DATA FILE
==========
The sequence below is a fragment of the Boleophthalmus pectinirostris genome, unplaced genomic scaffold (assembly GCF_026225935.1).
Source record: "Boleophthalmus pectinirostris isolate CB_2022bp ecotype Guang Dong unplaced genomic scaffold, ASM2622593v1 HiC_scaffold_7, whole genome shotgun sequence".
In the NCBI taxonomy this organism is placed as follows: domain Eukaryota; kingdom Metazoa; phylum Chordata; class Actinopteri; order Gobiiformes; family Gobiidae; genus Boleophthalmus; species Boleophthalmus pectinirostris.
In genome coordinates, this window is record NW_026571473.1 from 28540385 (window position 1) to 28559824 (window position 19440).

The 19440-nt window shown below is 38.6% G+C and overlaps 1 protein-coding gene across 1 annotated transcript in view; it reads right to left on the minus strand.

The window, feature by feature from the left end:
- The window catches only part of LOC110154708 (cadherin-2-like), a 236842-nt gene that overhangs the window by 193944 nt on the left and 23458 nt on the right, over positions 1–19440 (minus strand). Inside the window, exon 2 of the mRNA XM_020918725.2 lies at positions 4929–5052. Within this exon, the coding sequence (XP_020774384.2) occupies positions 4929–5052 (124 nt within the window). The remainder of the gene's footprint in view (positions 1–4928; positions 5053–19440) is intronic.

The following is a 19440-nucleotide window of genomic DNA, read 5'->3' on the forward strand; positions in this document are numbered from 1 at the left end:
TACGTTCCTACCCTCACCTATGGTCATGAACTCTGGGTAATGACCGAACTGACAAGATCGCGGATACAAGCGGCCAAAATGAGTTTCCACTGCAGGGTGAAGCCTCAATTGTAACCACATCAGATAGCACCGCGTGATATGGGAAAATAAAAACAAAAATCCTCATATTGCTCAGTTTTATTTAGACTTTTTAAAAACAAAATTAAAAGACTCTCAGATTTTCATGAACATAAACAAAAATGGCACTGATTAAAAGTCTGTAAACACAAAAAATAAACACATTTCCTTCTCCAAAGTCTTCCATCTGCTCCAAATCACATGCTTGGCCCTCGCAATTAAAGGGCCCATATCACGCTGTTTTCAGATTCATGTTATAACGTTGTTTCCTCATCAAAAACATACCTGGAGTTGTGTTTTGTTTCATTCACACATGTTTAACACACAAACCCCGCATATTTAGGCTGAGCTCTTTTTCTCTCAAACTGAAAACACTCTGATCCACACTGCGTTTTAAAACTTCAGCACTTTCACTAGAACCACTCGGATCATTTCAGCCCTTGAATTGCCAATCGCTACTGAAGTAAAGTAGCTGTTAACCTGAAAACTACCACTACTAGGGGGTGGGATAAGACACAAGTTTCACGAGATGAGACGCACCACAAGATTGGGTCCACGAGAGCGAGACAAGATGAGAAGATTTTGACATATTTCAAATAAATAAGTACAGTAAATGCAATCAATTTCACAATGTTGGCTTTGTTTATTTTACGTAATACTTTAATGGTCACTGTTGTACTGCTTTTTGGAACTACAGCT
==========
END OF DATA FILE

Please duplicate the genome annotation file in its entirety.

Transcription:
The sequence below is a fragment of the Boleophthalmus pectinirostris genome, unplaced genomic scaffold (assembly GCF_026225935.1).
Source record: "Boleophthalmus pectinirostris isolate CB_2022bp ecotype Guang Dong unplaced genomic scaffold, ASM2622593v1 HiC_scaffold_7, whole genome shotgun sequence".
In the NCBI taxonomy this organism is placed as follows: domain Eukaryota; kingdom Metazoa; phylum Chordata; class Actinopteri; order Gobiiformes; family Gobiidae; genus Boleophthalmus; species Boleophthalmus pectinirostris.
In genome coordinates, this window is record NW_026571473.1 from 28540385 (window position 1) to 28559824 (window position 19440).

The 19440-nt window shown below is 38.6% G+C and overlaps 1 protein-coding gene across 1 annotated transcript in view; it reads right to left on the minus strand.

The window, feature by feature from the left end:
- The window catches only part of LOC110154708 (cadherin-2-like), a 236842-nt gene that overhangs the window by 193944 nt on the left and 23458 nt on the right, over positions 1–19440 (minus strand). Inside the window, exon 2 of the mRNA XM_020918725.2 lies at positions 4929–5052. Within this exon, the coding sequence (XP_020774384.2) occupies positions 4929–5052 (124 nt within the window). The remainder of the gene's footprint in view (positions 1–4928; positions 5053–19440) is intronic.

The following is a 19440-nucleotide window of genomic DNA, read 5'->3' on the forward strand; positions in this document are numbered from 1 at the left end:
TACGTTCCTACCCTCACCTATGGTCATGAACTCTGGGTAATGACCGAACTGACAAGATCGCGGATACAAGCGGCCAAAATGAGTTTCCACTGCAGGGTGAAGCCTCAATTGTAACCACATCAGATAGCACCGCGTGATATGGGAAAATAAAAACAAAAATCCTCATATTGCTCAGTTTTATTTAGACTTTTTAAAAACAAAATTAAAAGACTCTCAGATTTTCATGAACATAAACAAAAATGGCACTGATTAAAAGTCTGTAAACACAAAAAATAAACACATTTCCTTCTCCAAAGTCTTCCATCTGCTCCAAATCACATGCTTGGCCCTCGCAATTAAAGGGCCCATATCACGCTGTTTTCAGATTCATGTTATAACGTTGTTTCCTCATCAAAAACATACCTGGAGTTGTGTTTTGTTTCATTCACACATGTTTAACACACAAACCCCGCATATTTAGGCTGAGCTCTTTTTCTCTCAAACTGAAAACACTCTGATCCACACTGCGTTTTAAAACTTCAGCACTTTCACTAGAACCACTCGGATCATTTCAGCCCTTGAATTGCCAATCGCTACTGAAGTAAAGTAGCTGTTAACCTGAAAACTACCACTACTAGGGGGTGGGATAAGACACAAGTTTCACGAGATGAGACGCACCACAAGATTGGGTCCACGAGAGCGAGACAAGATGAGAAGATTTTGACATATTTCAAATAAATAAGTACAGTAAATGCAATCAATTTCACAATGTTGGCTTTGTTTATTTTACGTAATACTTTAATGGTCACTGTTGTACTGCTTTTTGGAACTACAGCT